To be fair, Mr Brown was only giving the voters what they apparently wanted. For decades, GDP growth has been associated with prosperity and national success. Yet GDP is merely a calculation of all the marketable goods and services an economy produces. It takes no account of where the income comes from or how it is shared out, rendering it a flawed yardstick of progress or wellbeing. Cleaning up another Exxon Valdez would increase GDP – but it is a boost we would be better off without.
The environment is often the biggest casualty of our reckless pursuit of growth. Industrialising countries swap agrarian poverty for congestion, pollution and natural degradation so that, as the economist Jayati Ghosh notes, soil quality in India has dropped 30% in the last 10 years. Over in the rich world, we fret over carbon emissions and global warming. The solution, say optimists, is green growth; but that appears ever more optimistic. Rather than use this crisis to shift towards a low-carbon economy, politicians prefer safety-pin solutions: an auto bailout here, a VAT cut there.
In any case, placing all our chips on decarbonisation is risky. To be in with a fighting chance of keeping global warming down to 2C – while still growing both population and GDP at current rates – there would need to be a 21-fold drop in the carbon content of a unit of economic output by 2050. To achieve that at the same time as allowing developing countries to get out of poverty would require a 130-fold improvement in carbon use. Technology and emissions trading on their own cannot pull that off in time.
All of which could leave Europeans and Americans with little option but to ease off the economic accelerator, even while Africans and Asians keep developing. Instead of working feverishly while accumulating and consuming ever more, we could live at a slower pace and have more time for socialising and interests. Economists have touched on these ideas before, but never developed them. When greens talk approvingly about a "steady-state economy" they are swiping a phrase from John Stuart Mill. Even Keynes, back in fashion as the godfather of consumption policies, talked beguilingly of a go-slow future in which "we shall once more value ends above means". Such debates must be revisited while there is still time; or we may find ourselves staging them in the shadow of an ecological cataclysm.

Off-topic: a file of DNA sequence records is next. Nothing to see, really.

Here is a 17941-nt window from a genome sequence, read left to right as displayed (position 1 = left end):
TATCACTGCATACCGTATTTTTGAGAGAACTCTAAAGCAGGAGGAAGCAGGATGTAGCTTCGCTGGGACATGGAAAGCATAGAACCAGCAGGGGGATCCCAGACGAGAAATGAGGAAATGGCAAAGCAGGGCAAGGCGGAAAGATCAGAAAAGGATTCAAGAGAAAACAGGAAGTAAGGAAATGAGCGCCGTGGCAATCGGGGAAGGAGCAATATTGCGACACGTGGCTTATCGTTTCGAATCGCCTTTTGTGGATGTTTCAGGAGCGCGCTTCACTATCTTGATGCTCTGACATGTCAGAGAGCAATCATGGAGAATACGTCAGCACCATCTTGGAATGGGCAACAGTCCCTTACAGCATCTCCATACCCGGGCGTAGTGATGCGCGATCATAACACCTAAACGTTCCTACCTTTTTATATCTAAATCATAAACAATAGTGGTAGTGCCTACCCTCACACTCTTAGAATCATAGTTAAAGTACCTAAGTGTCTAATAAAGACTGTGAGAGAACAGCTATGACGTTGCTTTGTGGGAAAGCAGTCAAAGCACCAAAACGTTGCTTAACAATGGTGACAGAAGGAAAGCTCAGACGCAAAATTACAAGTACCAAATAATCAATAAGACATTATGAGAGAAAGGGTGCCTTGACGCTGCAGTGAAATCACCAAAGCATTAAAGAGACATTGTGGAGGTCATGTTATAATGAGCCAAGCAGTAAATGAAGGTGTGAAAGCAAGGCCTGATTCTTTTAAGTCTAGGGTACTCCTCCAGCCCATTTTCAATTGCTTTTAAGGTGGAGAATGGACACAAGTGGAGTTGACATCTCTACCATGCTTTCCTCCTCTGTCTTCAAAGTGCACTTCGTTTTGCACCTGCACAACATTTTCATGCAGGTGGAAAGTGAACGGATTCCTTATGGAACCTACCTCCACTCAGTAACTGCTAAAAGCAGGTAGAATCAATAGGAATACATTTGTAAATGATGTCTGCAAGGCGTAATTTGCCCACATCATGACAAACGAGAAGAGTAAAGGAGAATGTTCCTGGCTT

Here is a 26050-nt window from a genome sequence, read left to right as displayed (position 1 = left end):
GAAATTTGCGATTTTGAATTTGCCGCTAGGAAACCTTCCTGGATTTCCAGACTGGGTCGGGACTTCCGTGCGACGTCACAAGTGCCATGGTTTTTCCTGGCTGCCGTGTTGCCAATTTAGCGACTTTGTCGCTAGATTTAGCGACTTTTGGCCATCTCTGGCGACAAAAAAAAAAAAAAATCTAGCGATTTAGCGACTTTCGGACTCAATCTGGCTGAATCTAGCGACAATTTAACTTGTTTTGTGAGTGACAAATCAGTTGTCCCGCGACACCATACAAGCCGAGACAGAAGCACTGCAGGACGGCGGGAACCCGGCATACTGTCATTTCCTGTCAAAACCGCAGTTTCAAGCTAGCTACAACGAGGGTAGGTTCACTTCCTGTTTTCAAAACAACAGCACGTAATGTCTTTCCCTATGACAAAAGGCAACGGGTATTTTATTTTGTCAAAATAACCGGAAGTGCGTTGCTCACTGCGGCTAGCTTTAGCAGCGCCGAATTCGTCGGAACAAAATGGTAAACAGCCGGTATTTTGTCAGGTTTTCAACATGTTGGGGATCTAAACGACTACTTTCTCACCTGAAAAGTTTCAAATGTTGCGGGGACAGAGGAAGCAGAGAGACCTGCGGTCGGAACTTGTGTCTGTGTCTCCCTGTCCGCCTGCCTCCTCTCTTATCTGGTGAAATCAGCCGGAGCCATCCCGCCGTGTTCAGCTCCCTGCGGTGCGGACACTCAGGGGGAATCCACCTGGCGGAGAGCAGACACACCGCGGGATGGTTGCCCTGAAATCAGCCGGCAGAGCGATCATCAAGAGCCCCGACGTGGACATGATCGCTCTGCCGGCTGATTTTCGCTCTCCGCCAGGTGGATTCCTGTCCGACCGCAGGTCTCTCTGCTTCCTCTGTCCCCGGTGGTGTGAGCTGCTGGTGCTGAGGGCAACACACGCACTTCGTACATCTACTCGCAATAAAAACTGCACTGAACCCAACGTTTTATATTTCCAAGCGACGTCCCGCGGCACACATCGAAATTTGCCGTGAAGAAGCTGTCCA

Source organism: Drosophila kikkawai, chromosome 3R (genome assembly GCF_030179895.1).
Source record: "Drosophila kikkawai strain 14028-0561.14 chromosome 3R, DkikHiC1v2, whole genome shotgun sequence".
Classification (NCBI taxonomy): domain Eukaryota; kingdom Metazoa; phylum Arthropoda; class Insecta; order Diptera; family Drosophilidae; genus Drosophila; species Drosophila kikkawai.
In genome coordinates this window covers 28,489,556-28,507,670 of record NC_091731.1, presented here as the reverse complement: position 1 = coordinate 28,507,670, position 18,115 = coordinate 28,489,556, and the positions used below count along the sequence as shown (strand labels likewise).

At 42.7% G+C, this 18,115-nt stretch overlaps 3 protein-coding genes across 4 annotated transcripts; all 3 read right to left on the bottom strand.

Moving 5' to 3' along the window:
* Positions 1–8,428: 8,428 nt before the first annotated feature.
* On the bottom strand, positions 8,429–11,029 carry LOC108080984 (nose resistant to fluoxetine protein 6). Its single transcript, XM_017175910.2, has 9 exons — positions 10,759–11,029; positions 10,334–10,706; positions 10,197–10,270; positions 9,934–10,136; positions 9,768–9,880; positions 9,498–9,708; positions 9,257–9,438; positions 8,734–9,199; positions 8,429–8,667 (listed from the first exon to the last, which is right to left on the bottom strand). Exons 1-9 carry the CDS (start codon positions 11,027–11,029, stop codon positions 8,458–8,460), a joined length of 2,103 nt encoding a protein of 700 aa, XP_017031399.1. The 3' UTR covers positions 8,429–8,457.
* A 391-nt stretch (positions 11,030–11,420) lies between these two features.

Governments turn focus to ‘Coral Triangle’

By John Aglionby in Manado
Published: May 17 2009 08:16

The dark brown sponge nestling about four metres underwater in a glorious coral garden in the Bunaken marine national park off the northern tip of Indonesia’s Sulawesi island looked remarkably ordinary.
But Ove Hoegh-Guldberg, a marine biologist at the University of Queensland, became extremely excited when he saw it. “That sponge [species] is about a billion years old,” he said, dipping his head down to take another look. “It was around before there was oxygen on earth. That’s the sort of thing this project is all about.”
“This project” is the Coral Triangle Initiative, an unprecedented collaboration between six nations in the 5.7m square kilometre region: Indonesia, Malaysia, Papua New Guinea, the Philippines, the Solomon Islands and East Timor.
Environmentalists say the importance of the Coral Triangle, dubbed the cradle of marine evolution, cannot be overstated. Covering only 2 per cent of the world’s oceans, it is home to 75 per cent of its corals and more than 35 per cent of its reef fish.
They say the impact of failing to protect the region, including not tackling climate change decisively, would be felt globally since the Coral Triangle is the genetic source for numerous fish species that live around the world.
“There is nowhere like this on earth,” Mr Hoegh-Guldberg said. “If you were going to protect only one place on planet ocean, this would be it.”
The governments appear to have got the message, thanks to environmental groups WWF, Conservation International and The Nature Conservancy putting aside their usual rivalries to cooperate on the CTI.
That was demonstrated on Friday when the nations’ leaders met for a half-day summit in Manado to formally launch the scheme.
“Leaders don’t gather for low-priority issues,” said Lawrence Greenwood, Asian Development Bank vice president. “This is very much a high-priority issue.”
Peter Seligmann, Conservation International’s chairman and chief executive, appeared almost in a dream at the summit. “I’ve been in conservation for 30 years and I’ve never seen a movement like this,” he said. “It’s recognition that the environment is not a nature issue, it’s a human issue.”
Mr Greenwood said more than $350m has been pledged from around the world to the CTI.
Susilo Bambamg Yudhoyono, Indonesian president, said in his summit opening remarks the CTI’s main priorities would be combating overfishing, destructive fishing, coastal degradation, pollution and climate change.
“Let us take care of the oceans so they take care of us,” he said.